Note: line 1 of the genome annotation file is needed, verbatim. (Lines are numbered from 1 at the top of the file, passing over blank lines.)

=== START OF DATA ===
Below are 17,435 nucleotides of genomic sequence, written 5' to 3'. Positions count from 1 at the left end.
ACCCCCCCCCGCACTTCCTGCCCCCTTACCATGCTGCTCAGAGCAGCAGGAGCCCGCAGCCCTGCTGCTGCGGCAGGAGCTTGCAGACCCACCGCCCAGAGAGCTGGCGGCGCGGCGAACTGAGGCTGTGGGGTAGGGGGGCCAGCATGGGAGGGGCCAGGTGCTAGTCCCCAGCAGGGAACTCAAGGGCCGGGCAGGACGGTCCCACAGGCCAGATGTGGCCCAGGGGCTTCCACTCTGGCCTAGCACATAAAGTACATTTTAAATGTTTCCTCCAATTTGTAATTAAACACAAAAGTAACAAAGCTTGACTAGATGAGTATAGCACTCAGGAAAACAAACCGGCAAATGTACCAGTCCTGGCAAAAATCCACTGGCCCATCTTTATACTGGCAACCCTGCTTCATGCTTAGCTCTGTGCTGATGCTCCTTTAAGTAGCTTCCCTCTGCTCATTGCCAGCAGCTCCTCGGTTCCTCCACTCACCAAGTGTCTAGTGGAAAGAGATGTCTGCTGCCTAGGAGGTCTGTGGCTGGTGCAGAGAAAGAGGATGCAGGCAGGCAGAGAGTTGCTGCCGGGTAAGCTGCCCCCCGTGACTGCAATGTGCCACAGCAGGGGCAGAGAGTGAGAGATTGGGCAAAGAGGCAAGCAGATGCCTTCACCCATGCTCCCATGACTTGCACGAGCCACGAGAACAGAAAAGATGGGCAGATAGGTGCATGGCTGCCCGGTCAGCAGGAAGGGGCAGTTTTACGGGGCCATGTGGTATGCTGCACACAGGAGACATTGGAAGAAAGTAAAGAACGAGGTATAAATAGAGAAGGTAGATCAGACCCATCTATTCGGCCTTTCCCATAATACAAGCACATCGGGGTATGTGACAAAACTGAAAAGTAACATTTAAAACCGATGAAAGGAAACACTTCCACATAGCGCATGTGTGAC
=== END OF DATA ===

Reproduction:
Below are 17,435 nucleotides of genomic sequence, written 5' to 3'. Positions count from 1 at the left end.